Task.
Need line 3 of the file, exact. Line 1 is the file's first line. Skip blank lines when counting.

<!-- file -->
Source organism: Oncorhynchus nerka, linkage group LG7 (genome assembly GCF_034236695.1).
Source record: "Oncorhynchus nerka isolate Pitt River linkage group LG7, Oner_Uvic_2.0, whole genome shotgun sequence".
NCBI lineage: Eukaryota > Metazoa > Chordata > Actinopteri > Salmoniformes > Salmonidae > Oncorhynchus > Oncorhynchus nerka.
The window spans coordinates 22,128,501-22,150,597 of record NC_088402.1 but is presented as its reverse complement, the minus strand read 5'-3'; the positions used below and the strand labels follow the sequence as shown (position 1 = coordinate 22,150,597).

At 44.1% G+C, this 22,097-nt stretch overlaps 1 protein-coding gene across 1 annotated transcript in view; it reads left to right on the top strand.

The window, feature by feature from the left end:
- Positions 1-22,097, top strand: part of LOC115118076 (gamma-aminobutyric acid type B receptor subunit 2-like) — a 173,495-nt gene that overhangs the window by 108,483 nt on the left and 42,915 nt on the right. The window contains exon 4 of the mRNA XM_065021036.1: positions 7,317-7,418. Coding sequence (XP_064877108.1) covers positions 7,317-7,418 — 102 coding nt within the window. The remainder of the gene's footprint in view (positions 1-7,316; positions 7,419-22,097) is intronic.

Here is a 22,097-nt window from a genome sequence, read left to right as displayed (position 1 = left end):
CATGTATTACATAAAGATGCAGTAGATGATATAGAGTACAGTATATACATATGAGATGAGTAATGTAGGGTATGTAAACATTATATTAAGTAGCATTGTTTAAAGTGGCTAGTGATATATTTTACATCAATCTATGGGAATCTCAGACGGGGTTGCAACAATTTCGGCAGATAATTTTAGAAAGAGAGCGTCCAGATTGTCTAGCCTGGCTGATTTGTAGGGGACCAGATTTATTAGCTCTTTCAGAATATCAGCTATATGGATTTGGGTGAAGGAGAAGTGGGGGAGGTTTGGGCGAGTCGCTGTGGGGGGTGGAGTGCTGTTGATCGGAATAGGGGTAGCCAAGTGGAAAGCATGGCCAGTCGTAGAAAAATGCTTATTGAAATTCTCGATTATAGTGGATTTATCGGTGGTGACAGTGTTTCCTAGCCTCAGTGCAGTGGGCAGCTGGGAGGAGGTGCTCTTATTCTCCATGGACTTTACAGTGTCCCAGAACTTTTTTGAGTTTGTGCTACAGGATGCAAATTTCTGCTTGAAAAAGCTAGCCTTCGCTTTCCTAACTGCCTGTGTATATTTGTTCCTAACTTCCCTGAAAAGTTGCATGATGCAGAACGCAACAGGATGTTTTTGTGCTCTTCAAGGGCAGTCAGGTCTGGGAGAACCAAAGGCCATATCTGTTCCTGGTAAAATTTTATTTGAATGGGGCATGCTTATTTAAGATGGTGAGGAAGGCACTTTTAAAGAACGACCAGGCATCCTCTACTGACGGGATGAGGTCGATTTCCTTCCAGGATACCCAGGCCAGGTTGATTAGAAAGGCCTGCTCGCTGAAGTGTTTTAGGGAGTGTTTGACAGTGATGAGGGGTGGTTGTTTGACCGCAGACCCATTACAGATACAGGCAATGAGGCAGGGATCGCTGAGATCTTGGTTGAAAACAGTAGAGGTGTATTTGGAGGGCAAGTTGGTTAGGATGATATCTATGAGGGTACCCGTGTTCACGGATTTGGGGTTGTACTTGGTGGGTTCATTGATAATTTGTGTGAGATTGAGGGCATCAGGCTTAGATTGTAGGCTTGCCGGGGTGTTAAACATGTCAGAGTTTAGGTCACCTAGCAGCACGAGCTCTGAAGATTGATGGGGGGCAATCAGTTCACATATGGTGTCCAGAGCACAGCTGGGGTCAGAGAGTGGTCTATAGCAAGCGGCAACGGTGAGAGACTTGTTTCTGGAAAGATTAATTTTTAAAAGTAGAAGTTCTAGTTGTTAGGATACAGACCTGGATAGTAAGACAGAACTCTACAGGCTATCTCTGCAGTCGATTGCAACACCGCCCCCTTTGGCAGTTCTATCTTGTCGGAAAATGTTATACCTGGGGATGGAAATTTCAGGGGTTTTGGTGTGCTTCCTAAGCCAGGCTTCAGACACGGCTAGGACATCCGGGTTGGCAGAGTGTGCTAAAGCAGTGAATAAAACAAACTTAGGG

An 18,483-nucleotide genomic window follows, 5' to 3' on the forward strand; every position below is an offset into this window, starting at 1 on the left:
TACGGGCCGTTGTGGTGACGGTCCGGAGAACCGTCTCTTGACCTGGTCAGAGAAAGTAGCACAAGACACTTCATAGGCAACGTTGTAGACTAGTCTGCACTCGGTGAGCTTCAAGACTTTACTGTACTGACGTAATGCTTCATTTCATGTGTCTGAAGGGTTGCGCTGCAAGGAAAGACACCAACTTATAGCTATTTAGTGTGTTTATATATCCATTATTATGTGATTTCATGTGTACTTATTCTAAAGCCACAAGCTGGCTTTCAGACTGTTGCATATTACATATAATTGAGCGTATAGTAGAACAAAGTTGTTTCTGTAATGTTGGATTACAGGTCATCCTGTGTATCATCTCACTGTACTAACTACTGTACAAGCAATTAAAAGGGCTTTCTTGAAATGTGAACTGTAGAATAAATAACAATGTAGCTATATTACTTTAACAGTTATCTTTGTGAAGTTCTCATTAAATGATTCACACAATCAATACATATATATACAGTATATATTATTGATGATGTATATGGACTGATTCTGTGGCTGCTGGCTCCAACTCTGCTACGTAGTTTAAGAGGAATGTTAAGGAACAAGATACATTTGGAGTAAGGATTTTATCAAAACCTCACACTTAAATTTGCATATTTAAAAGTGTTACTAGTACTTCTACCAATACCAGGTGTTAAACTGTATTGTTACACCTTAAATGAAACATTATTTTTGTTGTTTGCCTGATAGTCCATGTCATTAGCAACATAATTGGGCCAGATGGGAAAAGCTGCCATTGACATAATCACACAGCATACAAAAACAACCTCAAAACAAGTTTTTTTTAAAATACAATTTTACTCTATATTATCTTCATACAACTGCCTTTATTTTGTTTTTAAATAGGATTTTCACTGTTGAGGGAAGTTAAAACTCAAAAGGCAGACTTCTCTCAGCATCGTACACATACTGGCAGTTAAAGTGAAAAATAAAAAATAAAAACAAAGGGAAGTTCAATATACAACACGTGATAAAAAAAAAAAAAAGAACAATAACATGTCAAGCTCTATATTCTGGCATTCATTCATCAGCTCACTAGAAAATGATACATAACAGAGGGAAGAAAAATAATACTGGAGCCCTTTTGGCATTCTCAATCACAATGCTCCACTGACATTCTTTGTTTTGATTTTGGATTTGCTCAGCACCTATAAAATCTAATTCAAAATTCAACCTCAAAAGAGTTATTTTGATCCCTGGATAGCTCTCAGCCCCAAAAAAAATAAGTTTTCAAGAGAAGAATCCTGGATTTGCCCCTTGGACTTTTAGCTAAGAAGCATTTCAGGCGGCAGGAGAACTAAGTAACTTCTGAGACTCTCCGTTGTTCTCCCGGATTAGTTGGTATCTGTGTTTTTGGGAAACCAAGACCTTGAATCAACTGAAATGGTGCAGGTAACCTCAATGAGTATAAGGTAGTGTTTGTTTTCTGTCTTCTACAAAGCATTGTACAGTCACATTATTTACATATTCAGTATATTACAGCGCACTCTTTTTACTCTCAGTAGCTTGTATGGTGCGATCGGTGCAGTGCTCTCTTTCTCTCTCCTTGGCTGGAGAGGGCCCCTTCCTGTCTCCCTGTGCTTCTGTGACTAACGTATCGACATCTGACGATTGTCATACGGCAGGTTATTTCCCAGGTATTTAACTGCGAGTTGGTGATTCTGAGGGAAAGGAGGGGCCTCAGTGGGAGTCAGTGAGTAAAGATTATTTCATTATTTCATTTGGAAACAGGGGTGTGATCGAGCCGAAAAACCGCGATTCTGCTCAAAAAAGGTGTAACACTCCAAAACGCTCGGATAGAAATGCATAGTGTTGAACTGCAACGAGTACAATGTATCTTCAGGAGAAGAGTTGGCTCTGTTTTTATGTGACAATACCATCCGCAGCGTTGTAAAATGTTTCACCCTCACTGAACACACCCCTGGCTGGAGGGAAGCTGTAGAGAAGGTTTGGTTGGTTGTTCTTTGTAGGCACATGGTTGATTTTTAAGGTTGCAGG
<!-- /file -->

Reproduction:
NCBI lineage: Eukaryota > Metazoa > Chordata > Actinopteri > Salmoniformes > Salmonidae > Oncorhynchus > Oncorhynchus nerka.